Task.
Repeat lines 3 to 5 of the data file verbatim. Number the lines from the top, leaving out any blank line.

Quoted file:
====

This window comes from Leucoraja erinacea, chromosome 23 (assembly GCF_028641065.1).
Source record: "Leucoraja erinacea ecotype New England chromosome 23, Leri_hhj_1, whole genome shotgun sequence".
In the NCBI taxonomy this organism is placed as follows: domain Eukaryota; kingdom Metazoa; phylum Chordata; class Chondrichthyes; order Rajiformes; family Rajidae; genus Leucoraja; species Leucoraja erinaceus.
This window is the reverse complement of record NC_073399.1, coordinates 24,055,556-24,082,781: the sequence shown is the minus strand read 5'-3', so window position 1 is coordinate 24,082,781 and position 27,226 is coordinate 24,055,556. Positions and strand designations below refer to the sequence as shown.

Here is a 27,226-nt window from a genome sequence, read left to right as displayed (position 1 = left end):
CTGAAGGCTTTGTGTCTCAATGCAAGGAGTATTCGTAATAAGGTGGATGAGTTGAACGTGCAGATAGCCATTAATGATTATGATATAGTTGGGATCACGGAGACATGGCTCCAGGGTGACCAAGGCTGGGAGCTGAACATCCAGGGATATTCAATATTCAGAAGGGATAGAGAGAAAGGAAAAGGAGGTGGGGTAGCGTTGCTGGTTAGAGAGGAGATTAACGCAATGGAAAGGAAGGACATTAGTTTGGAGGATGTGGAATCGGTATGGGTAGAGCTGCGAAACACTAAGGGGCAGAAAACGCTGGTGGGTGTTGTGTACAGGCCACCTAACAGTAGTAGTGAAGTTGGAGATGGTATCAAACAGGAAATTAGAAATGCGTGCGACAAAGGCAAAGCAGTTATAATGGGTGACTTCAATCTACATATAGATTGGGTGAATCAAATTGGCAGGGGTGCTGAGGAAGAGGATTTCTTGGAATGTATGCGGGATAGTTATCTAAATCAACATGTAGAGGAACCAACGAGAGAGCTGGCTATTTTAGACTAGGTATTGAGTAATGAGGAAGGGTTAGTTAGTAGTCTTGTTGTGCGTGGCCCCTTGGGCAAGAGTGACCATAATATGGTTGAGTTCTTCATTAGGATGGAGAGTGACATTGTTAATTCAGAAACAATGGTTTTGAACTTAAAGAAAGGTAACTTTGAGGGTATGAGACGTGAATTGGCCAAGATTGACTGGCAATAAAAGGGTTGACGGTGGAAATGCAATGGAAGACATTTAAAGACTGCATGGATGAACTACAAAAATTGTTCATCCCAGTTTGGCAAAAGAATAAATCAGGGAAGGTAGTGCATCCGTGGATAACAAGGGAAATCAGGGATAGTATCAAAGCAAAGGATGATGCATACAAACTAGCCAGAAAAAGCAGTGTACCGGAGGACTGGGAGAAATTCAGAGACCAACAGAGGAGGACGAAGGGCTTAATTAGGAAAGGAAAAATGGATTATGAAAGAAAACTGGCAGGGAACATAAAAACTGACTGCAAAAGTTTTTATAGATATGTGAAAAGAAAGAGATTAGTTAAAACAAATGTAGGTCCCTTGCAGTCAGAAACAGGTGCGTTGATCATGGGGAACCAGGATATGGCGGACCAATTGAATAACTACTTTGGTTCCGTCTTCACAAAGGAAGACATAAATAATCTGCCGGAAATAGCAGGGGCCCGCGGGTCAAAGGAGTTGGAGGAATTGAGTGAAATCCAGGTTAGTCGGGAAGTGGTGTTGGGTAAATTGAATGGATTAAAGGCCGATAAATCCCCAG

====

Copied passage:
In the NCBI taxonomy this organism is placed as follows: domain Eukaryota; kingdom Metazoa; phylum Chordata; class Chondrichthyes; order Rajiformes; family Rajidae; genus Leucoraja; species Leucoraja erinaceus.
This window is the reverse complement of record NC_073399.1, coordinates 24,055,556-24,082,781: the sequence shown is the minus strand read 5'-3', so window position 1 is coordinate 24,082,781 and position 27,226 is coordinate 24,055,556. Positions and strand designations below refer to the sequence as shown.

Here is a 27,226-nt window from a genome sequence, read left to right as displayed (position 1 = left end):